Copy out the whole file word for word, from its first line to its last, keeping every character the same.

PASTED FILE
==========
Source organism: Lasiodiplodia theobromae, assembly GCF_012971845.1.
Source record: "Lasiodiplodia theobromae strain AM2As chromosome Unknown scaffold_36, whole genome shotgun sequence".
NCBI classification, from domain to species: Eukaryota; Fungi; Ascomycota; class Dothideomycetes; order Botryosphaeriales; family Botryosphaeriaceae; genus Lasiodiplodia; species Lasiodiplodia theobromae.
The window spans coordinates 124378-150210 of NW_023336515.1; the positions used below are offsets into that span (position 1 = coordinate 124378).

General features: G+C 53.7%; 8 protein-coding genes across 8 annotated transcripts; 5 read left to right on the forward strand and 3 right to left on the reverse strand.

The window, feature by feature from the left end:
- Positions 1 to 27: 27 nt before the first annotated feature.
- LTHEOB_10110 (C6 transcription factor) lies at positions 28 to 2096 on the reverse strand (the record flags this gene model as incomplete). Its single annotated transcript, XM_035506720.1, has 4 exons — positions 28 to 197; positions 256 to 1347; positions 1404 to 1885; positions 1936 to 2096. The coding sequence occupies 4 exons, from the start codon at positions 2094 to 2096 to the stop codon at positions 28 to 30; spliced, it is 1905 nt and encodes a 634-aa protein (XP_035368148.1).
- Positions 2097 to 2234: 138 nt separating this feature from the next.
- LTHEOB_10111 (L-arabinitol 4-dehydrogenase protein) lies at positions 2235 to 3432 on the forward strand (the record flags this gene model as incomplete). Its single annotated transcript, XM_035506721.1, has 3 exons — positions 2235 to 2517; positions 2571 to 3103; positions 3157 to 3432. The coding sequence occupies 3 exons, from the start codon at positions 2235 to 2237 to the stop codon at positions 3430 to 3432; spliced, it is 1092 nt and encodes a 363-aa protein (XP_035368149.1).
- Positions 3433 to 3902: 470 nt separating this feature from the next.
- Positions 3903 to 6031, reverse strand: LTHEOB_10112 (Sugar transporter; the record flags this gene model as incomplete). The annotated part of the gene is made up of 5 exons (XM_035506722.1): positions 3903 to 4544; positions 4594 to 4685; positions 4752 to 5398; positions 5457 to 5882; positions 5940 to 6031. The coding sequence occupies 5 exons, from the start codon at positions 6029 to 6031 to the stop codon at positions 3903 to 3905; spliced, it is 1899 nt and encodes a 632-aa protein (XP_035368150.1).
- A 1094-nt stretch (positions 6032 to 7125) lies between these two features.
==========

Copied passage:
Source organism: Lasiodiplodia theobromae, assembly GCF_012971845.1.
Source record: "Lasiodiplodia theobromae strain AM2As chromosome Unknown scaffold_36, whole genome shotgun sequence".
NCBI classification, from domain to species: Eukaryota; Fungi; Ascomycota; class Dothideomycetes; order Botryosphaeriales; family Botryosphaeriaceae; genus Lasiodiplodia; species Lasiodiplodia theobromae.
The window spans coordinates 124378-150210 of NW_023336515.1; the positions used below are offsets into that span (position 1 = coordinate 124378).

General features: G+C 53.7%; 8 protein-coding genes across 8 annotated transcripts; 5 read left to right on the forward strand and 3 right to left on the reverse strand.

The window, feature by feature from the left end:
- Positions 1 to 27: 27 nt before the first annotated feature.
- LTHEOB_10110 (C6 transcription factor) lies at positions 28 to 2096 on the reverse strand (the record flags this gene model as incomplete). Its single annotated transcript, XM_035506720.1, has 4 exons — positions 28 to 197; positions 256 to 1347; positions 1404 to 1885; positions 1936 to 2096. The coding sequence occupies 4 exons, from the start codon at positions 2094 to 2096 to the stop codon at positions 28 to 30; spliced, it is 1905 nt and encodes a 634-aa protein (XP_035368148.1).
- Positions 2097 to 2234: 138 nt separating this feature from the next.
- LTHEOB_10111 (L-arabinitol 4-dehydrogenase protein) lies at positions 2235 to 3432 on the forward strand (the record flags this gene model as incomplete). Its single annotated transcript, XM_035506721.1, has 3 exons — positions 2235 to 2517; positions 2571 to 3103; positions 3157 to 3432. The coding sequence occupies 3 exons, from the start codon at positions 2235 to 2237 to the stop codon at positions 3430 to 3432; spliced, it is 1092 nt and encodes a 363-aa protein (XP_035368149.1).
- Positions 3433 to 3902: 470 nt separating this feature from the next.
- Positions 3903 to 6031, reverse strand: LTHEOB_10112 (Sugar transporter; the record flags this gene model as incomplete). The annotated part of the gene is made up of 5 exons (XM_035506722.1): positions 3903 to 4544; positions 4594 to 4685; positions 4752 to 5398; positions 5457 to 5882; positions 5940 to 6031. The coding sequence occupies 5 exons, from the start codon at positions 6029 to 6031 to the stop codon at positions 3903 to 3905; spliced, it is 1899 nt and encodes a 632-aa protein (XP_035368150.1).
- A 1094-nt stretch (positions 6032 to 7125) lies between these two features.